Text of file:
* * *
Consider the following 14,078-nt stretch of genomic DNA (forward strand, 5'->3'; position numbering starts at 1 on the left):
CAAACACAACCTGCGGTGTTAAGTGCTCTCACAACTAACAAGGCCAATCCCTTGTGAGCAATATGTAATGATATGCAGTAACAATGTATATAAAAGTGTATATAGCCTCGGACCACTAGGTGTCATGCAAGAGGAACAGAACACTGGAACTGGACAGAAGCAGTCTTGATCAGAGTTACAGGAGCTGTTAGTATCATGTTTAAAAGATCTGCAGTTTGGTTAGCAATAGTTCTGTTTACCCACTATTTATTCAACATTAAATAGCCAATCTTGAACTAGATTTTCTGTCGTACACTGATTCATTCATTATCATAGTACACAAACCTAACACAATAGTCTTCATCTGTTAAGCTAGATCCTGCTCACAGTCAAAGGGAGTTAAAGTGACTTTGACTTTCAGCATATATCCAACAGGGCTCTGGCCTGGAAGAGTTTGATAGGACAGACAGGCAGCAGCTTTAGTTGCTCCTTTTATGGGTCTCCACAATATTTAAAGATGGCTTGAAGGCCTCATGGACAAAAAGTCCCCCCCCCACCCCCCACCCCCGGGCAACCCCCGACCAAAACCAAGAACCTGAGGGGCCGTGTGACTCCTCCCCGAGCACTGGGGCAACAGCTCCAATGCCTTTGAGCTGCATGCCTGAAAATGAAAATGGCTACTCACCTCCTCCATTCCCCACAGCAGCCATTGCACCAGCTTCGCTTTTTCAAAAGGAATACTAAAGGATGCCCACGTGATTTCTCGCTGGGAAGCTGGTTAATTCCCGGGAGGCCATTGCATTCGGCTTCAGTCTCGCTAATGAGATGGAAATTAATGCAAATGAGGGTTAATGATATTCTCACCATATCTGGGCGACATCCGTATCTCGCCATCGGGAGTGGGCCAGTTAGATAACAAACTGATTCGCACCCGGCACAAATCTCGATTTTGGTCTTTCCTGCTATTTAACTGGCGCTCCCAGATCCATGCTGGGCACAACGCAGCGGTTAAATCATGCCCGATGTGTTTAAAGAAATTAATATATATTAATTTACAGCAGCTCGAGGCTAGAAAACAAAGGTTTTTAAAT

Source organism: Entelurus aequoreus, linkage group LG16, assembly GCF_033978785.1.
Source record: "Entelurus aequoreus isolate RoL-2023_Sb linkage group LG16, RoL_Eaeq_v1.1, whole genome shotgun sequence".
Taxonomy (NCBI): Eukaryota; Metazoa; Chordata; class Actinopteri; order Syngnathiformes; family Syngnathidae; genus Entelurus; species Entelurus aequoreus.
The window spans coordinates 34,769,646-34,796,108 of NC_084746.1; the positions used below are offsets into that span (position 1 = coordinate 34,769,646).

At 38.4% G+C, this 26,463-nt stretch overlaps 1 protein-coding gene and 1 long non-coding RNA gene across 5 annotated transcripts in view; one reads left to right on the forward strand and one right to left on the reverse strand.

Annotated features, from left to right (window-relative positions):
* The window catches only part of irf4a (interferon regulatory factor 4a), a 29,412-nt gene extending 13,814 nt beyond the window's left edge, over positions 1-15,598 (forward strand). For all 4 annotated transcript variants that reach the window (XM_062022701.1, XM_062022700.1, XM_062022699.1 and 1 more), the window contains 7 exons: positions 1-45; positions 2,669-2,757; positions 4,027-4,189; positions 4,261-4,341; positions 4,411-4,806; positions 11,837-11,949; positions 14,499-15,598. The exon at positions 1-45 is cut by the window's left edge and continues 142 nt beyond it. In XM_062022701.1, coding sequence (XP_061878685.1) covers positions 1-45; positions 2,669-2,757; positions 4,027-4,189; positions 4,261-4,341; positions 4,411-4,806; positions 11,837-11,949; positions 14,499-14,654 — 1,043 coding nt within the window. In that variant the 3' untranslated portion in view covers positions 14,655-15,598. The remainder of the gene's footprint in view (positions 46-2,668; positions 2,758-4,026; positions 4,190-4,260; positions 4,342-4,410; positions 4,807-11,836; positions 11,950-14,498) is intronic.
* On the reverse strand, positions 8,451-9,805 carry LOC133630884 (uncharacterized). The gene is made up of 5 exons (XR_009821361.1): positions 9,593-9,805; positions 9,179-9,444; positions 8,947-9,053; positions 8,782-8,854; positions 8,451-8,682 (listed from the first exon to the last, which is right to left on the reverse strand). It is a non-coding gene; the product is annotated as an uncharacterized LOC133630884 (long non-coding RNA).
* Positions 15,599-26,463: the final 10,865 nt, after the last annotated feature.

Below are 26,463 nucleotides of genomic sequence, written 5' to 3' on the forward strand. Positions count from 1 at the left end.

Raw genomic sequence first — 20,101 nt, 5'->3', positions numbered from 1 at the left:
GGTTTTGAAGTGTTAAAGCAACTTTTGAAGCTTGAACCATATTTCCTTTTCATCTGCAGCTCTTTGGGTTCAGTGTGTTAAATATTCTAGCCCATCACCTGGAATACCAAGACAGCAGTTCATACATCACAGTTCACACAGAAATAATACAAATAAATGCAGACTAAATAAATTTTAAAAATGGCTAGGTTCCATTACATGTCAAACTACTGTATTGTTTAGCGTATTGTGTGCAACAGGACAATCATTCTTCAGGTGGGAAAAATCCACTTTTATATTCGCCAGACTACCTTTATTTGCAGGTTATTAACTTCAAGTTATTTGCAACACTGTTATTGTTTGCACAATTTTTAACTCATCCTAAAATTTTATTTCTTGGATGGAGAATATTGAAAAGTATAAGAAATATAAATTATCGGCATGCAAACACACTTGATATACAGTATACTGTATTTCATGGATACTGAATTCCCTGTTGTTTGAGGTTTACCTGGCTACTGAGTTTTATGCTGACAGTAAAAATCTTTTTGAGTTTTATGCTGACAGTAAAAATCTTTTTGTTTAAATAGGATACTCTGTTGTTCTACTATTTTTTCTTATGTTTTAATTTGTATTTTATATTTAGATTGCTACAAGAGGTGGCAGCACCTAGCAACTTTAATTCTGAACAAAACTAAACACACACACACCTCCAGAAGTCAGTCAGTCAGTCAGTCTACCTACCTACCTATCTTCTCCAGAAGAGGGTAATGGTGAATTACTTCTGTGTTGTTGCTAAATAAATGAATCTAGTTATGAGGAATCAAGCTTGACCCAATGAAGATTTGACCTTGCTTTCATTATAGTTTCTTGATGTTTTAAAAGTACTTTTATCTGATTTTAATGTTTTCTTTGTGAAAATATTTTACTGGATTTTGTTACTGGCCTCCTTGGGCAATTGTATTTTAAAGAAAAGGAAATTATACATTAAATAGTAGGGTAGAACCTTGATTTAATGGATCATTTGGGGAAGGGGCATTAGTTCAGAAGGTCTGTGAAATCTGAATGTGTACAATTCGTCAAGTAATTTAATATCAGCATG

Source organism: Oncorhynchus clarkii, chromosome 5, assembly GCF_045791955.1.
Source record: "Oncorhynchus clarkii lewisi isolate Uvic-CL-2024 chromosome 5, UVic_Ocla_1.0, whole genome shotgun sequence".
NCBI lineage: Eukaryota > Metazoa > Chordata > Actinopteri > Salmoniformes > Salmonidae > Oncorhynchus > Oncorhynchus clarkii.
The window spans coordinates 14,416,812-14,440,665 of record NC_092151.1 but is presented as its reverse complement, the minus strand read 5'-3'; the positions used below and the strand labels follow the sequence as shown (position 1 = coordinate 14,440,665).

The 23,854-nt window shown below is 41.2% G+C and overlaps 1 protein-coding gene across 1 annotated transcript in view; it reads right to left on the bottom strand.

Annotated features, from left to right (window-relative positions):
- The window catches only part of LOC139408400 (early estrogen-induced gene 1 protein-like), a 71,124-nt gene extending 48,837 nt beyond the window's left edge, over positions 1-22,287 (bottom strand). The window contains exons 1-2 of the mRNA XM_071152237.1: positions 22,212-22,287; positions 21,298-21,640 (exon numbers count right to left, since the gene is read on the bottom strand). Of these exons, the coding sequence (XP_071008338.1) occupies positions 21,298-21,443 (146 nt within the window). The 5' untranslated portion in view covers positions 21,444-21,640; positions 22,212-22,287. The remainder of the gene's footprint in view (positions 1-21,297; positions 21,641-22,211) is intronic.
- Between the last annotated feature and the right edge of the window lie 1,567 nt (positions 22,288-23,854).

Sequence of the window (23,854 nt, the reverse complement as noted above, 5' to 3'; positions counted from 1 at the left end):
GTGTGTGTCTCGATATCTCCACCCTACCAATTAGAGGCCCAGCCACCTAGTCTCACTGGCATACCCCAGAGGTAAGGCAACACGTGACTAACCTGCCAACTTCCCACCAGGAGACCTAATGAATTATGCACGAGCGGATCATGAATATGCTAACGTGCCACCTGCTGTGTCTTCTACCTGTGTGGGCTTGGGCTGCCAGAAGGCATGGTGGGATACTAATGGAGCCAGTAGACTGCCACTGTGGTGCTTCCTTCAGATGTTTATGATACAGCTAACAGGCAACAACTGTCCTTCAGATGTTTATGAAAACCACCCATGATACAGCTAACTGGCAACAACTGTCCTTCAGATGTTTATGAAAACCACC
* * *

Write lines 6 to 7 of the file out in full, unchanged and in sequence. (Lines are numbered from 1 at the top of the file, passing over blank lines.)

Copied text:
The window spans coordinates 34,769,646-34,796,108 of NC_084746.1; the positions used below are offsets into that span (position 1 = coordinate 34,769,646).

At 38.4% G+C, this 26,463-nt stretch overlaps 1 protein-coding gene and 1 long non-coding RNA gene across 5 annotated transcripts in view; one reads left to right on the forward strand and one right to left on the reverse strand.